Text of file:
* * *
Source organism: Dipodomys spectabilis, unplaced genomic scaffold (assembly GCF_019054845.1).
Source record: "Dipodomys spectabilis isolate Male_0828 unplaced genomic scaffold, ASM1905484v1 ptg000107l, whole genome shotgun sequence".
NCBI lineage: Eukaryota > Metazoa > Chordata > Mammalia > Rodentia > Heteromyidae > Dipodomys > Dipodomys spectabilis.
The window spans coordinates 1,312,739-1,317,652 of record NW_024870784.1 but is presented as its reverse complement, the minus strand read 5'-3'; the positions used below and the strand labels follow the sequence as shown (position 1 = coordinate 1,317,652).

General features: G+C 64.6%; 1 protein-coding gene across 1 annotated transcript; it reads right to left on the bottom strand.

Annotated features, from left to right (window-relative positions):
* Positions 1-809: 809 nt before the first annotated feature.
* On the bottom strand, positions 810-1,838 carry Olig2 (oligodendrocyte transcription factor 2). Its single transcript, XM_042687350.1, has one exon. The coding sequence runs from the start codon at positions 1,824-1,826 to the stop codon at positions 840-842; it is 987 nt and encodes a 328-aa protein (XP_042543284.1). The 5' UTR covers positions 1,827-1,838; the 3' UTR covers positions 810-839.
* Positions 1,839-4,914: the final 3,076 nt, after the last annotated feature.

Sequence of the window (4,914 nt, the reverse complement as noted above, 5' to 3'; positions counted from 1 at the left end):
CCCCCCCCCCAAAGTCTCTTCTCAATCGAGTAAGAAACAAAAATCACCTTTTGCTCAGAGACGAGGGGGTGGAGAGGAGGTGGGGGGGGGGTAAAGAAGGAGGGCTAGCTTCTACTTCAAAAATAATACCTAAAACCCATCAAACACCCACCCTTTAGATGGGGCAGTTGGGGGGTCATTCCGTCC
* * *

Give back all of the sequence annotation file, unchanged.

Source organism: Dipodomys spectabilis, unplaced genomic scaffold (assembly GCF_019054845.1).
Source record: "Dipodomys spectabilis isolate Male_0828 unplaced genomic scaffold, ASM1905484v1 ptg000107l, whole genome shotgun sequence".
NCBI lineage: Eukaryota > Metazoa > Chordata > Mammalia > Rodentia > Heteromyidae > Dipodomys > Dipodomys spectabilis.
The window spans coordinates 1,312,739-1,317,652 of record NW_024870784.1 but is presented as its reverse complement, the minus strand read 5'-3'; the positions used below and the strand labels follow the sequence as shown (position 1 = coordinate 1,317,652).

General features: G+C 64.6%; 1 protein-coding gene across 1 annotated transcript; it reads right to left on the bottom strand.

Annotated features, from left to right (window-relative positions):
* Positions 1-809: 809 nt before the first annotated feature.
* On the bottom strand, positions 810-1,838 carry Olig2 (oligodendrocyte transcription factor 2). Its single transcript, XM_042687350.1, has one exon. The coding sequence runs from the start codon at positions 1,824-1,826 to the stop codon at positions 840-842; it is 987 nt and encodes a 328-aa protein (XP_042543284.1). The 5' UTR covers positions 1,827-1,838; the 3' UTR covers positions 810-839.
* Positions 1,839-4,914: the final 3,076 nt, after the last annotated feature.

Sequence of the window (4,914 nt, the reverse complement as noted above, 5' to 3'; positions counted from 1 at the left end):
CCCCCCCCCCAAAGTCTCTTCTCAATCGAGTAAGAAACAAAAATCACCTTTTGCTCAGAGACGAGGGGGTGGAGAGGAGGTGGGGGGGGGGTAAAGAAGGAGGGCTAGCTTCTACTTCAAAAATAATACCTAAAACCCATCAAACACCCACCCTTTAGATGGGGCAGTTGGGGGGTCATTCCGTCC